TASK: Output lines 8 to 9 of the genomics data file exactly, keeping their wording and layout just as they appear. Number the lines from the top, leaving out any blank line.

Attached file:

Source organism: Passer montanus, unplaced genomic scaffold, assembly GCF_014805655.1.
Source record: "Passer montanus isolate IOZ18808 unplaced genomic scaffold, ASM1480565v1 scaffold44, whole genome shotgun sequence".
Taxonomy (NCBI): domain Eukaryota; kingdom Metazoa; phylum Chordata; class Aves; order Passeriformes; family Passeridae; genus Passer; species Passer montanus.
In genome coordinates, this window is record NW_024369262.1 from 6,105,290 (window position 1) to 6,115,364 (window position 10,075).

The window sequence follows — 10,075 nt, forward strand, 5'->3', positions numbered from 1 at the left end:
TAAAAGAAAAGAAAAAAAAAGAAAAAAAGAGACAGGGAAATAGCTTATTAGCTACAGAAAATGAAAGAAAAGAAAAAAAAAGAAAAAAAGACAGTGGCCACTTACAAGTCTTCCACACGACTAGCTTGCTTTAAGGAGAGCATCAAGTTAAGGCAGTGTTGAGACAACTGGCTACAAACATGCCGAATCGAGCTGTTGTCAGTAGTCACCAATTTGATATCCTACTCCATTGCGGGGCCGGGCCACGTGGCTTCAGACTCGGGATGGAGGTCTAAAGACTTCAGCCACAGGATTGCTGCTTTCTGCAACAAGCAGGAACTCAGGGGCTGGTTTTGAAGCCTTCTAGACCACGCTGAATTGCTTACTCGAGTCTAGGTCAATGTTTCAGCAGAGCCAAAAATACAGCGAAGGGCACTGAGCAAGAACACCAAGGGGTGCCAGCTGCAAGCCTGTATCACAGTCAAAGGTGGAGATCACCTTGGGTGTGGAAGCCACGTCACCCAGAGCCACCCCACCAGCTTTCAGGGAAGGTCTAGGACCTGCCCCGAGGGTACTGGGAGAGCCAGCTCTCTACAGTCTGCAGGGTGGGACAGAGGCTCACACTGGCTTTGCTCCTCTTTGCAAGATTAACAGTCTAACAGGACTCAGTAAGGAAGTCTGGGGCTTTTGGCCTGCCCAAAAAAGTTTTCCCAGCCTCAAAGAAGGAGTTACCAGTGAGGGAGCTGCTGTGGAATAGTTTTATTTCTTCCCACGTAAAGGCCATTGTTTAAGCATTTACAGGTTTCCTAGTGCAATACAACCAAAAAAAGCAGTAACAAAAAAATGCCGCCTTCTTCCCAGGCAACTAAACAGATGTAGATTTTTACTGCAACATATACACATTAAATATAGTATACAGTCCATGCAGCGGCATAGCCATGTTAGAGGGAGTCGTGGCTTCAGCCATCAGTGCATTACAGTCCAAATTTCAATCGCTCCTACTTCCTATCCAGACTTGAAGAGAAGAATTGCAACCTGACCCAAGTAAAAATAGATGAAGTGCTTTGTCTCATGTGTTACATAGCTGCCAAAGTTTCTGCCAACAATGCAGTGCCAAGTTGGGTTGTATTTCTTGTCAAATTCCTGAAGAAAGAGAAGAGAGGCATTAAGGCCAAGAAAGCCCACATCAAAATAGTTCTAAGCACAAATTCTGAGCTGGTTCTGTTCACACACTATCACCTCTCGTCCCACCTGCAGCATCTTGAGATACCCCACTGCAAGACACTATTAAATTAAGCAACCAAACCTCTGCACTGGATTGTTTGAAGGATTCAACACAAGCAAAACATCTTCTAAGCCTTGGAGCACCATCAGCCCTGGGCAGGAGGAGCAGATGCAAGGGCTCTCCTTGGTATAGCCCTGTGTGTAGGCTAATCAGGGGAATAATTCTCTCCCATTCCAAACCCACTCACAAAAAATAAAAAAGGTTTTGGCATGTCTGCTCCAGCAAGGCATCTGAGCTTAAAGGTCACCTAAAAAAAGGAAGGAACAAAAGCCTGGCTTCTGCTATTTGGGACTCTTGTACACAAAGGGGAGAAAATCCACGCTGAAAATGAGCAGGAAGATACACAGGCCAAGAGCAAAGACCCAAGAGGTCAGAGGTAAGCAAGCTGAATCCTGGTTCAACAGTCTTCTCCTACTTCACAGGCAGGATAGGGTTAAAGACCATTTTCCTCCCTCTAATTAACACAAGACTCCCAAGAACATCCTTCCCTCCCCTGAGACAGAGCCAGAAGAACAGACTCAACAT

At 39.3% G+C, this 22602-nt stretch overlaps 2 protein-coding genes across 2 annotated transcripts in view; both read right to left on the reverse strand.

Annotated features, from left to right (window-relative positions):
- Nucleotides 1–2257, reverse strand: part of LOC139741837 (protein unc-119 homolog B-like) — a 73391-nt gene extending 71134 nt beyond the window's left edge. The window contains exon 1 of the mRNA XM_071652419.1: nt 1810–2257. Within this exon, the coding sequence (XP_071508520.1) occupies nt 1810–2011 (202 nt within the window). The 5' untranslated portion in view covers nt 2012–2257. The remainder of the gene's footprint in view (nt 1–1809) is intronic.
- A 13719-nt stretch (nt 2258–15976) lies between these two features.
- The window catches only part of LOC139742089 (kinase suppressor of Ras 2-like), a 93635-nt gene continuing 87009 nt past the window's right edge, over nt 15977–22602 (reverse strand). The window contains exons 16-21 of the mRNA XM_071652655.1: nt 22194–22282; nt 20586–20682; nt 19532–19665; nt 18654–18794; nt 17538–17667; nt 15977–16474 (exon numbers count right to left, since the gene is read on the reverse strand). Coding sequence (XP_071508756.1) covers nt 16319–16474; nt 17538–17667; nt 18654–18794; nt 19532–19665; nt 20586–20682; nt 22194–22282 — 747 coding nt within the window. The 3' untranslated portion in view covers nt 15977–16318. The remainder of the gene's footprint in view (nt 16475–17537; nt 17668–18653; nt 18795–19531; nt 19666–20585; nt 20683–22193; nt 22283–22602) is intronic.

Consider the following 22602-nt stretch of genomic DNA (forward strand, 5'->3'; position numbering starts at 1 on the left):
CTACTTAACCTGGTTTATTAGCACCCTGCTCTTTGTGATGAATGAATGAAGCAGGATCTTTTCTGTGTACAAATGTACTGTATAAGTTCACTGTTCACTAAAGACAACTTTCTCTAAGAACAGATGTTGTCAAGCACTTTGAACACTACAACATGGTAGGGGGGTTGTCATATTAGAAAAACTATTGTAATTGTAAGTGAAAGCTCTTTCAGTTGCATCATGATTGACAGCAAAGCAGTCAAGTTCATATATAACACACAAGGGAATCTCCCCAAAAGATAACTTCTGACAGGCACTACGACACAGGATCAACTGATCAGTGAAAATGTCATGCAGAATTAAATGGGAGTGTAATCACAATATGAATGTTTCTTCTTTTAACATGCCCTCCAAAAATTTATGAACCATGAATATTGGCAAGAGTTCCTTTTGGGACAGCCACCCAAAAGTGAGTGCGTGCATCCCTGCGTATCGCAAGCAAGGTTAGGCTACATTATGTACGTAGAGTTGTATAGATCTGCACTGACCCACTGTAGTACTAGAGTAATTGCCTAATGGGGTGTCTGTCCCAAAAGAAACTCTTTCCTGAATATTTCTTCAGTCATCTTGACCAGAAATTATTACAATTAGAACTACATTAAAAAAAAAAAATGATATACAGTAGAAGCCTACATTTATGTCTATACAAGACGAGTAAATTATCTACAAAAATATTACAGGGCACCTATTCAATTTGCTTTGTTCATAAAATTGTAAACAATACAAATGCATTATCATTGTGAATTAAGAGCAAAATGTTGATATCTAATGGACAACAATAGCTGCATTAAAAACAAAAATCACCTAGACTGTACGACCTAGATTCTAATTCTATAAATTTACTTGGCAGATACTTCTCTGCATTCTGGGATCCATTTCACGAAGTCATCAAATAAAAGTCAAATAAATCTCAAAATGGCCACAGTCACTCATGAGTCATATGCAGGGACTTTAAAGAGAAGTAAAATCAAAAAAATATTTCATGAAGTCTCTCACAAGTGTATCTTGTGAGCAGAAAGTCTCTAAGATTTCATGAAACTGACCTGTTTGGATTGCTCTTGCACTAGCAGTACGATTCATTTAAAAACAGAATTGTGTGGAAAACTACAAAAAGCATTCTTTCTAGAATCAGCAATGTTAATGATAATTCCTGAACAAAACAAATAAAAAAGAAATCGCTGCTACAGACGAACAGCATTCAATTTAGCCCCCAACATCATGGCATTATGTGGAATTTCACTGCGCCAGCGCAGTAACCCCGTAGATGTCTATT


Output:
Annotated features, from left to right (window-relative positions):
- Nucleotides 1–2257, reverse strand: part of LOC139741837 (protein unc-119 homolog B-like) — a 73391-nt gene extending 71134 nt beyond the window's left edge. The window contains exon 1 of the mRNA XM_071652419.1: nt 1810–2257. Within this exon, the coding sequence (XP_071508520.1) occupies nt 1810–2011 (202 nt within the window). The 5' untranslated portion in view covers nt 2012–2257. The remainder of the gene's footprint in view (nt 1–1809) is intronic.